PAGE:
Biden: VP has no inherent power

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Vice President Biden touted his role in the White House, saying he spends between four and seven hours a day with President Obama.

In a Time magazine interview published Monday, Biden said the vice president holds no inherent power. Instead, the power emanates from his relationship with the president.

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“I mean, Kennedy never let Johnson in the office,” he said. “I spend somewhere between four and seven hours a day with the president. I attend every single meeting. I’m there.”

The vice president is considering a run for president in 2016, saying recently he would make a decision by the summer of next year. He said his responsibility during Obama’s second term has not changed.

When he was brought on as Obama’s vice presidential running mate, Biden said he had two conditions: He wanted to be the last guy in the room after meetings, and he wanted to take on assignments that had timelines to get done.

“Because the one thing you can do as vice president — by the way, there is no inherent power in the office of the vice presidency,” he said. “Zero. None. It’s all a reflection ... of your relationship with the president.”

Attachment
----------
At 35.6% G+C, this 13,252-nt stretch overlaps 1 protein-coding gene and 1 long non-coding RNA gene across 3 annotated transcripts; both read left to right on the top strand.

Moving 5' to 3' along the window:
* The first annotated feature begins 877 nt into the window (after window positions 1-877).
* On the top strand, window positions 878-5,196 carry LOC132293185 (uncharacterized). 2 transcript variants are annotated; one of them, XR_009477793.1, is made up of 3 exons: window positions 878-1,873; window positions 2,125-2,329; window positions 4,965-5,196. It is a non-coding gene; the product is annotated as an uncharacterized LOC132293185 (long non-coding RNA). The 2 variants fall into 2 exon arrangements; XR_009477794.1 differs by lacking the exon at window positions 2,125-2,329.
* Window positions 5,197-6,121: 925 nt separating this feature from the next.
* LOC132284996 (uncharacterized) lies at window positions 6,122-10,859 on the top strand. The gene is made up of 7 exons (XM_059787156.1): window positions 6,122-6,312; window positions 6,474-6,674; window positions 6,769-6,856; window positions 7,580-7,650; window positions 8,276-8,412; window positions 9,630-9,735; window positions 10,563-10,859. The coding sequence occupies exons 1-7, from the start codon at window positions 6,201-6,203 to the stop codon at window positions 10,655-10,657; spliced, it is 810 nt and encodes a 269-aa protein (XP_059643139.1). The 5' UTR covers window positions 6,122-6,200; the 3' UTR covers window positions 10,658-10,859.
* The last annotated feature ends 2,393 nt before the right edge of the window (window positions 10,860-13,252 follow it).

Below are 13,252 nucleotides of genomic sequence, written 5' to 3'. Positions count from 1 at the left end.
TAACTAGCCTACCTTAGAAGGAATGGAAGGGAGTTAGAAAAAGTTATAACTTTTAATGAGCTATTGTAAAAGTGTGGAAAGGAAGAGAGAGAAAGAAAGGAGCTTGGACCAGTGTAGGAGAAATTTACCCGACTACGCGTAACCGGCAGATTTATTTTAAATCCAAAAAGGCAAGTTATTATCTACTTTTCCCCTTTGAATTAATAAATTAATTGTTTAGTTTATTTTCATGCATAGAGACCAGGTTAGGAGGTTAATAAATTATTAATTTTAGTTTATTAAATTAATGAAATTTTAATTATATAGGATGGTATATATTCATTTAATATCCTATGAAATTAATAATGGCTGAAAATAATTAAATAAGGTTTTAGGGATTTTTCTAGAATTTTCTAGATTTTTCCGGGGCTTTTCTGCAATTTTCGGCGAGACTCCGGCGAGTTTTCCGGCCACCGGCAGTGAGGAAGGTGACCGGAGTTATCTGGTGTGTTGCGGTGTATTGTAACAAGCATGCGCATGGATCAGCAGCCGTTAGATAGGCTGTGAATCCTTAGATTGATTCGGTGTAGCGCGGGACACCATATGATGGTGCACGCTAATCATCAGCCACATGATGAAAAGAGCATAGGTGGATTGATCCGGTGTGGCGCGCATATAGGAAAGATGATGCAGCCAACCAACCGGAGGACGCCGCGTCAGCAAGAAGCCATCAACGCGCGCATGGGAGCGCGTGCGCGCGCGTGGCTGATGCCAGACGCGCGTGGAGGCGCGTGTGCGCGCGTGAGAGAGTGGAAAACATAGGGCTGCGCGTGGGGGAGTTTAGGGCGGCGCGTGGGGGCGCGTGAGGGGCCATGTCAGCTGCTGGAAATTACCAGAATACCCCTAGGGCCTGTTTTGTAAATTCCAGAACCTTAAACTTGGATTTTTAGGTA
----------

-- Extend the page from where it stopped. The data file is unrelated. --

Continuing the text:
Biden said he is always baffled when reports leak about his advice to the president, because it is given to the president in private.

“So after we do a national-security meeting, and I speak my mind there and the rest of everybody else does, I get to walk back up to the Oval with him and sit down,” he said. “And [that's] the reason why it always surprised me when everyone says they know what I advised the president. My final advice is always he and I alone.”

Biden has taken the lead on issues related to violence against women and law enforcement in general during his tenure, saying he usually has final say on the criminal-justice side of the budget.

In Obama’s State of the Union address, he tapped Biden to lead a jobs training initiative. Biden said most of the things the White House chooses to highlight get put on his desk.

“Those things that get pulled are usually things [that] get handed to me,” he said. “I’m going to say something self-serving — because I get along — I’ve never had a Cabinet secretary who’s gone “Whoa, whoa” — notwithstanding [former Defense Secretary Robert] Gates’ book — or has there ever been any kind of ‘What the hell’s he doing,’ because I’ve never, as I said, cut their grass.”

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